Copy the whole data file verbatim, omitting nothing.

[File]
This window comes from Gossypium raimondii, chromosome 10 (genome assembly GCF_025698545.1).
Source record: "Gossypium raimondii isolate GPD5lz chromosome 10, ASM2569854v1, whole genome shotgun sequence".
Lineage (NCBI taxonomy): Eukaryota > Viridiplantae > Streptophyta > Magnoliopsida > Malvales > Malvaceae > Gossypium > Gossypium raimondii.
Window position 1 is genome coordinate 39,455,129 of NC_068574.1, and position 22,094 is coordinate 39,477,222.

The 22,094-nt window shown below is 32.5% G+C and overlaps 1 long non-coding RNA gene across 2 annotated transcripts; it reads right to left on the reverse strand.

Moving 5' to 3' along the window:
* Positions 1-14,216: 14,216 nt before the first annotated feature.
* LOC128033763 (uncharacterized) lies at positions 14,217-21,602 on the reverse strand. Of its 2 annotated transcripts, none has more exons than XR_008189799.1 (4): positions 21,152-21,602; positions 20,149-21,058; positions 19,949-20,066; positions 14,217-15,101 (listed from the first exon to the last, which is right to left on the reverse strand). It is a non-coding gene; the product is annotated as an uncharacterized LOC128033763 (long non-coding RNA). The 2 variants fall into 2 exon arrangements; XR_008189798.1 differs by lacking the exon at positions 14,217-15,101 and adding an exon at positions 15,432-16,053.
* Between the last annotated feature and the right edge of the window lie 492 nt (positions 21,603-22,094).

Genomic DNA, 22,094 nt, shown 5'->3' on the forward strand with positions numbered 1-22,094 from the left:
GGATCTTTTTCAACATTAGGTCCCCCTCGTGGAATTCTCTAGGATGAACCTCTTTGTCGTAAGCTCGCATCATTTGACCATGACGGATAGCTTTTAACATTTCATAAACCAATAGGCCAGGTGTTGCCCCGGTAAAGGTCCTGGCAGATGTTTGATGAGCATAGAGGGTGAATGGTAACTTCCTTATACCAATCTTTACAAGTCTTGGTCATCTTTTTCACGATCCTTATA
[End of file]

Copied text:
This window comes from Gossypium raimondii, chromosome 10 (genome assembly GCF_025698545.1).
Source record: "Gossypium raimondii isolate GPD5lz chromosome 10, ASM2569854v1, whole genome shotgun sequence".
Lineage (NCBI taxonomy): Eukaryota > Viridiplantae > Streptophyta > Magnoliopsida > Malvales > Malvaceae > Gossypium > Gossypium raimondii.
Window position 1 is genome coordinate 39,455,129 of NC_068574.1, and position 22,094 is coordinate 39,477,222.

The 22,094-nt window shown below is 32.5% G+C and overlaps 1 long non-coding RNA gene across 2 annotated transcripts; it reads right to left on the reverse strand.

Moving 5' to 3' along the window:
* Positions 1-14,216: 14,216 nt before the first annotated feature.
* LOC128033763 (uncharacterized) lies at positions 14,217-21,602 on the reverse strand. Of its 2 annotated transcripts, none has more exons than XR_008189799.1 (4): positions 21,152-21,602; positions 20,149-21,058; positions 19,949-20,066; positions 14,217-15,101 (listed from the first exon to the last, which is right to left on the reverse strand). It is a non-coding gene; the product is annotated as an uncharacterized LOC128033763 (long non-coding RNA). The 2 variants fall into 2 exon arrangements; XR_008189798.1 differs by lacking the exon at positions 14,217-15,101 and adding an exon at positions 15,432-16,053.
* Between the last annotated feature and the right edge of the window lie 492 nt (positions 21,603-22,094).

Genomic DNA, 22,094 nt, shown 5'->3' on the forward strand with positions numbered 1-22,094 from the left:
GGATCTTTTTCAACATTAGGTCCCCCTCGTGGAATTCTCTAGGATGAACCTCTTTGTCGTAAGCTCGCATCATTTGACCATGACGGATAGCTTTTAACATTTCATAAACCAATAGGCCAGGTGTTGCCCCGGTAAAGGTCCTGGCAGATGTTTGATGAGCATAGAGGGTGAATGGTAACTTCCTTATACCAATCTTTACAAGTCTTGGTCATCTTTTTCACGATCCTTATA